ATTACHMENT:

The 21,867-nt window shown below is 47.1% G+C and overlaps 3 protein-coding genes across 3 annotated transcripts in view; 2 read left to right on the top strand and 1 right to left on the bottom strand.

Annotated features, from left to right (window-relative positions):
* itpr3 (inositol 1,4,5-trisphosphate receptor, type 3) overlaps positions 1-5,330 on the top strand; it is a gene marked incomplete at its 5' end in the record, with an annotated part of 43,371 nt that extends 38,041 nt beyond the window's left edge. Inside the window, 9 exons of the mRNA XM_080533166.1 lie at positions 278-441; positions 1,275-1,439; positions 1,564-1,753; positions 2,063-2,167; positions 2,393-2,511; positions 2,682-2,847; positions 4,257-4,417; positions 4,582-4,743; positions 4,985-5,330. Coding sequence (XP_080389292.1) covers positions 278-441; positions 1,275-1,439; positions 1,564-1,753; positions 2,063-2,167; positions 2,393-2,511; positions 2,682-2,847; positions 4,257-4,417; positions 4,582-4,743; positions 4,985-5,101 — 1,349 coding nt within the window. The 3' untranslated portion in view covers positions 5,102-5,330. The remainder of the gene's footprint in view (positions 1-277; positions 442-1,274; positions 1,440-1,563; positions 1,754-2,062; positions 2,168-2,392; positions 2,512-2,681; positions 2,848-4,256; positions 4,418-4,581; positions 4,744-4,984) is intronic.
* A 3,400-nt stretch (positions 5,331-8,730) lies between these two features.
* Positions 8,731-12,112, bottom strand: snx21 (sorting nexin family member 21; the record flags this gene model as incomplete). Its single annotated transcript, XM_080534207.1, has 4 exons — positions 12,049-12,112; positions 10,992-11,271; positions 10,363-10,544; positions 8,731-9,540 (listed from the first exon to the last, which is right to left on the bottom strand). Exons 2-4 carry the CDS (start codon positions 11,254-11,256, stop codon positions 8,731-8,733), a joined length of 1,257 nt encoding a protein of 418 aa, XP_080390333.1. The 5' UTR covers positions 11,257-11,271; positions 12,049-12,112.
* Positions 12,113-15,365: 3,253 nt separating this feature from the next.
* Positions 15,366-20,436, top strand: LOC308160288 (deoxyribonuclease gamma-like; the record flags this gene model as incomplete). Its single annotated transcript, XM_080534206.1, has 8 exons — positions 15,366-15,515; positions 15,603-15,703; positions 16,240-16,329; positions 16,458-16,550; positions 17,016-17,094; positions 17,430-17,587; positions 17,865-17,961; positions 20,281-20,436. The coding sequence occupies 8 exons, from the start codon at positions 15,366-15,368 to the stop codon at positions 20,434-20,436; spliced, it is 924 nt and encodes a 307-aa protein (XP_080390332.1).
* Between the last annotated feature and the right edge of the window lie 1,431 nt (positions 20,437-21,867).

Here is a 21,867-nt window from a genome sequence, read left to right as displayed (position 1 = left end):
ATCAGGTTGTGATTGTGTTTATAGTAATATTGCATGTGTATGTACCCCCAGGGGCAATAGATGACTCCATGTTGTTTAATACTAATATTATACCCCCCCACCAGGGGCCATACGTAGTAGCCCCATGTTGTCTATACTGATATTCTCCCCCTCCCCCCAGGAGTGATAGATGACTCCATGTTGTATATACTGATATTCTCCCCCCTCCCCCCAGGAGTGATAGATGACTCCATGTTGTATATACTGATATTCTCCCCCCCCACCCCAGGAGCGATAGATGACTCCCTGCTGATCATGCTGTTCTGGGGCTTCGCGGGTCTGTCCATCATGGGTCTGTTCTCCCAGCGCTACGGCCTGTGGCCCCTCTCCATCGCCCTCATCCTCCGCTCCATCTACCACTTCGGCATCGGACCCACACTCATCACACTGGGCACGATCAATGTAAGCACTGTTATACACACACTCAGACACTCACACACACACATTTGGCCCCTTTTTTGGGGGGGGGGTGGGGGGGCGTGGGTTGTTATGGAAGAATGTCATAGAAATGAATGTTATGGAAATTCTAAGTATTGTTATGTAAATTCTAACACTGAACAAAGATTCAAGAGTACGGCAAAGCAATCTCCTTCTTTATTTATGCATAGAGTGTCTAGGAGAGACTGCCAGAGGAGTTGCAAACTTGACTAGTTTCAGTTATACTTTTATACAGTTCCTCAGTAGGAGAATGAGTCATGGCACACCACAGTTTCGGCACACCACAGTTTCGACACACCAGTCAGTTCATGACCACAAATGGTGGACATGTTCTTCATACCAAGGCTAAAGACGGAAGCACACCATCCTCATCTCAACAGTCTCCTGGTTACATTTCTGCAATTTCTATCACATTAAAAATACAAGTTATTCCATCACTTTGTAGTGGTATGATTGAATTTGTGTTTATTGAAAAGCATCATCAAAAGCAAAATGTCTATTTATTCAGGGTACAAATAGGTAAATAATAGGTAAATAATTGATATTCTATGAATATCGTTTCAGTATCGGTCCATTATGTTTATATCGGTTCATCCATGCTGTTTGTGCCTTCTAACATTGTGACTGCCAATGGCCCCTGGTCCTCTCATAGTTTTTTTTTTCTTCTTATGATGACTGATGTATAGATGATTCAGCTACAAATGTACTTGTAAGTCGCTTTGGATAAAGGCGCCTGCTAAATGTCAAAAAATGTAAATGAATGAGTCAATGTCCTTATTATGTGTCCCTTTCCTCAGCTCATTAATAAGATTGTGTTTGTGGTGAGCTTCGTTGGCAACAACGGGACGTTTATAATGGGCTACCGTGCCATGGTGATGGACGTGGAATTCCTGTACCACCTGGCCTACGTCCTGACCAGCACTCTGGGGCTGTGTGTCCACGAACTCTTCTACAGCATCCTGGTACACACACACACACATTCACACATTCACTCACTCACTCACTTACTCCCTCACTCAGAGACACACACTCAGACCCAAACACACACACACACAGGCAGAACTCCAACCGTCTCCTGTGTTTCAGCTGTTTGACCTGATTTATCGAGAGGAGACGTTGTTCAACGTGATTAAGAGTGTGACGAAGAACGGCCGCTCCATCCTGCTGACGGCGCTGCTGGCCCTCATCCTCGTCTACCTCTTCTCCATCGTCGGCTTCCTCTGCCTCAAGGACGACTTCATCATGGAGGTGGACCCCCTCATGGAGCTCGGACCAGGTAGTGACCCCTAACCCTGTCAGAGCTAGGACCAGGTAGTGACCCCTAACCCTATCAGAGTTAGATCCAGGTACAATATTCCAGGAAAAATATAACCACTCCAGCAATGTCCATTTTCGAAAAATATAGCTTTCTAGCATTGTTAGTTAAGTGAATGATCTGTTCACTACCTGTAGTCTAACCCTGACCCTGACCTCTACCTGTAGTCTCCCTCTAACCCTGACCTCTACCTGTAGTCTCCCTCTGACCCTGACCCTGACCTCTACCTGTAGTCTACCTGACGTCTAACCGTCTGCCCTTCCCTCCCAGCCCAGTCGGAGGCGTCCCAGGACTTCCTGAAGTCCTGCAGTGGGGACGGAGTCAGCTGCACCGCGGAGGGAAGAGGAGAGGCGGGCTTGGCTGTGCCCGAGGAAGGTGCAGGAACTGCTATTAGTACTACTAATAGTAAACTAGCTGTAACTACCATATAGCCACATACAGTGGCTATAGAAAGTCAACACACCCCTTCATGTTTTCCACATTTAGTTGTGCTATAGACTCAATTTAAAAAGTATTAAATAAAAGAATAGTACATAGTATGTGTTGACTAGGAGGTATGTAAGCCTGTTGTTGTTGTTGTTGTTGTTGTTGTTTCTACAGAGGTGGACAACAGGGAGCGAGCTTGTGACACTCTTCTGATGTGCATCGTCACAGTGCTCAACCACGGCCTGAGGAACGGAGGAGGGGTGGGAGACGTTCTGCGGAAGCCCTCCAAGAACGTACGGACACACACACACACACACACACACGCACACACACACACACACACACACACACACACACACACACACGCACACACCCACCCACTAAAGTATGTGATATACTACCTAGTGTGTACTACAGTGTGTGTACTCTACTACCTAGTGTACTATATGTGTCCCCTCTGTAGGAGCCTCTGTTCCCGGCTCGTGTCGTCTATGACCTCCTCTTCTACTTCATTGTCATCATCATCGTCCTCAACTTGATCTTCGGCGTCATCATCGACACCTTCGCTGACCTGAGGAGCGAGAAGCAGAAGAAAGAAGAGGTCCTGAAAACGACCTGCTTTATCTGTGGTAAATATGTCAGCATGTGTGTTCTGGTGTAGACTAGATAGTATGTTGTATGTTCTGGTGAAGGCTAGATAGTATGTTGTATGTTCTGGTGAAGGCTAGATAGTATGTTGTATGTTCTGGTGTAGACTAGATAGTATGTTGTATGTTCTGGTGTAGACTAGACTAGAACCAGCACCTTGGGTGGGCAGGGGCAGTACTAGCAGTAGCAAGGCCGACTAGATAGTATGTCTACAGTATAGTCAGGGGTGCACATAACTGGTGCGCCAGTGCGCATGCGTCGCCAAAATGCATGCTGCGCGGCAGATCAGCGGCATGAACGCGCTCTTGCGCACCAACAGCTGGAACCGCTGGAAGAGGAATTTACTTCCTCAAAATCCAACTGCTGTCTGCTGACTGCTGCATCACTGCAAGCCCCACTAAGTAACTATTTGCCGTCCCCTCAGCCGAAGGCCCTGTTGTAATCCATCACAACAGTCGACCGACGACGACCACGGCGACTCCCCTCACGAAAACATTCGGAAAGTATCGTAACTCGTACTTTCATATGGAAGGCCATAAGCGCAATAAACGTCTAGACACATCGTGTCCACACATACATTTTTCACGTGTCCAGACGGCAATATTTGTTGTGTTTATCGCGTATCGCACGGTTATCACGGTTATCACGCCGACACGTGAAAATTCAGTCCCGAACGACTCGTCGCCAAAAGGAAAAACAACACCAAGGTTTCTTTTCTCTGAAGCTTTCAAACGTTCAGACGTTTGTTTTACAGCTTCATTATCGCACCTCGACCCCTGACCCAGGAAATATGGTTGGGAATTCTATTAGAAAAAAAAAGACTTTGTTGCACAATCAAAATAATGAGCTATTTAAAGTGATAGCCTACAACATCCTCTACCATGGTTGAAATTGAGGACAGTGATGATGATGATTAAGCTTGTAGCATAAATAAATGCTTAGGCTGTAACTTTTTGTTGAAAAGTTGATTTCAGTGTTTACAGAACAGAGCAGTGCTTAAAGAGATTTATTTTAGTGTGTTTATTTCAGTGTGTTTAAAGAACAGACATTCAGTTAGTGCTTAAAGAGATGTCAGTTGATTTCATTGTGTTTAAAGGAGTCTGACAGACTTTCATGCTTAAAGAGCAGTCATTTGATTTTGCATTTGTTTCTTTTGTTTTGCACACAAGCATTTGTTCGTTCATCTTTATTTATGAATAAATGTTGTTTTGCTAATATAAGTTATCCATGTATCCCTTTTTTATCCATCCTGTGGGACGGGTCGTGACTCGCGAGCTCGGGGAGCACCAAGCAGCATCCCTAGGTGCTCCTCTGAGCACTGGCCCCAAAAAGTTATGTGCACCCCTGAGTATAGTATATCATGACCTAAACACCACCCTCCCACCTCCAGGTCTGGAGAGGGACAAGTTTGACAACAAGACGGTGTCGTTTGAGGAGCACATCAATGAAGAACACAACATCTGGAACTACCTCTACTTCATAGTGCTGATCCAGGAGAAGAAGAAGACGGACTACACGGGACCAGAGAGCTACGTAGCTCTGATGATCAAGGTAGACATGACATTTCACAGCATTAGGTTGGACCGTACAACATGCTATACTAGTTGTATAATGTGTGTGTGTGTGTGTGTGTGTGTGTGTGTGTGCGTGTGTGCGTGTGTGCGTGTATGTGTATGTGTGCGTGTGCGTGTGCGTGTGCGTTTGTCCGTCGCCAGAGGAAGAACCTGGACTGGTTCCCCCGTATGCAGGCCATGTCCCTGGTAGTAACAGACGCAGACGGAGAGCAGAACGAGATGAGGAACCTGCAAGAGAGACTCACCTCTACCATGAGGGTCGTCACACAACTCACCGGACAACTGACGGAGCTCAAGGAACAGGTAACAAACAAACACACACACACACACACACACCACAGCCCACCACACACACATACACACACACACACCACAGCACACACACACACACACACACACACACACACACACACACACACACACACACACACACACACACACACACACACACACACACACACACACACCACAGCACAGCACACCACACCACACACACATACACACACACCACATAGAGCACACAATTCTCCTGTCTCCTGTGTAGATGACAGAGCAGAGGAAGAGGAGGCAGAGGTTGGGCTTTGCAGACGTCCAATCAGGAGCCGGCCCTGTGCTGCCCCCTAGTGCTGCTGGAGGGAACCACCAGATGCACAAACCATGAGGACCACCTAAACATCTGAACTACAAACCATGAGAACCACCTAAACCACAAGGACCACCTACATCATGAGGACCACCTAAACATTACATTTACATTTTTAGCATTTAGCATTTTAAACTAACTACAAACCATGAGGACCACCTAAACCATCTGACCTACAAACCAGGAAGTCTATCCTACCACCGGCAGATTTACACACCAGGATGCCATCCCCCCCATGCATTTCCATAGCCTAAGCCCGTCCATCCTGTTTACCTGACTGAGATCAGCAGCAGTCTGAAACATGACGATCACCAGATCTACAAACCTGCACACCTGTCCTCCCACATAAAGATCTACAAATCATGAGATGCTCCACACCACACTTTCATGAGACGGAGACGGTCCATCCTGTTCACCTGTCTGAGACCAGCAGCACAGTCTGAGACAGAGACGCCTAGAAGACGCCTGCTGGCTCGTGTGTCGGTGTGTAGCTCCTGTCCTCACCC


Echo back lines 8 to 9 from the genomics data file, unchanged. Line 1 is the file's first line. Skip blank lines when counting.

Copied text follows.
* Between the last annotated feature and the right edge of the window lie 1,431 nt (positions 20,437-21,867).

Here is a 21,867-nt window from a genome sequence, read left to right as displayed (position 1 = left end):